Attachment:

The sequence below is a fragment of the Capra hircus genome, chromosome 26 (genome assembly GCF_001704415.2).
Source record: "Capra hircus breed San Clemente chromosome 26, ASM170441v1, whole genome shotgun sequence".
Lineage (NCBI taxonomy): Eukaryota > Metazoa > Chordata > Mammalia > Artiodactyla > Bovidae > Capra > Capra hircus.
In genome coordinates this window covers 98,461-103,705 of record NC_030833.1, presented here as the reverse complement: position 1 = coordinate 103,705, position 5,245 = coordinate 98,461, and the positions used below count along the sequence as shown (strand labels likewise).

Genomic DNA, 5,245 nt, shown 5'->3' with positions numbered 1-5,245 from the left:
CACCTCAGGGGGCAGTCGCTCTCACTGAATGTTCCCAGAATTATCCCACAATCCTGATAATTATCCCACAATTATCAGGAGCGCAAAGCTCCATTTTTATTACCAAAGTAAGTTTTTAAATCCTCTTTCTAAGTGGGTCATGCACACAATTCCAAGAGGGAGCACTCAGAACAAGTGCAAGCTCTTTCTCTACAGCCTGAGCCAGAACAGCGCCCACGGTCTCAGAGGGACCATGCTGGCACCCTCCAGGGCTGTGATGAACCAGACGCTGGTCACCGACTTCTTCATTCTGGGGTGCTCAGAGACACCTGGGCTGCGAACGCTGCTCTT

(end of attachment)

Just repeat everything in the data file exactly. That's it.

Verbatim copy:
The sequence below is a fragment of the Capra hircus genome, chromosome 26 (genome assembly GCF_001704415.2).
Source record: "Capra hircus breed San Clemente chromosome 26, ASM170441v1, whole genome shotgun sequence".
Lineage (NCBI taxonomy): Eukaryota > Metazoa > Chordata > Mammalia > Artiodactyla > Bovidae > Capra > Capra hircus.
In genome coordinates this window covers 98,461-103,705 of record NC_030833.1, presented here as the reverse complement: position 1 = coordinate 103,705, position 5,245 = coordinate 98,461, and the positions used below count along the sequence as shown (strand labels likewise).

Genomic DNA, 5,245 nt, shown 5'->3' with positions numbered 1-5,245 from the left:
CACCTCAGGGGGCAGTCGCTCTCACTGAATGTTCCCAGAATTATCCCACAATCCTGATAATTATCCCACAATTATCAGGAGCGCAAAGCTCCATTTTTATTACCAAAGTAAGTTTTTAAATCCTCTTTCTAAGTGGGTCATGCACACAATTCCAAGAGGGAGCACTCAGAACAAGTGCAAGCTCTTTCTCTACAGCCTGAGCCAGAACAGCGCCCACGGTCTCAGAGGGACCATGCTGGCACCCTCCAGGGCTGTGATGAACCAGACGCTGGTCACCGACTTCTTCATTCTGGGGTGCTCAGAGACACCTGGGCTGCGAACGCTGCTCTT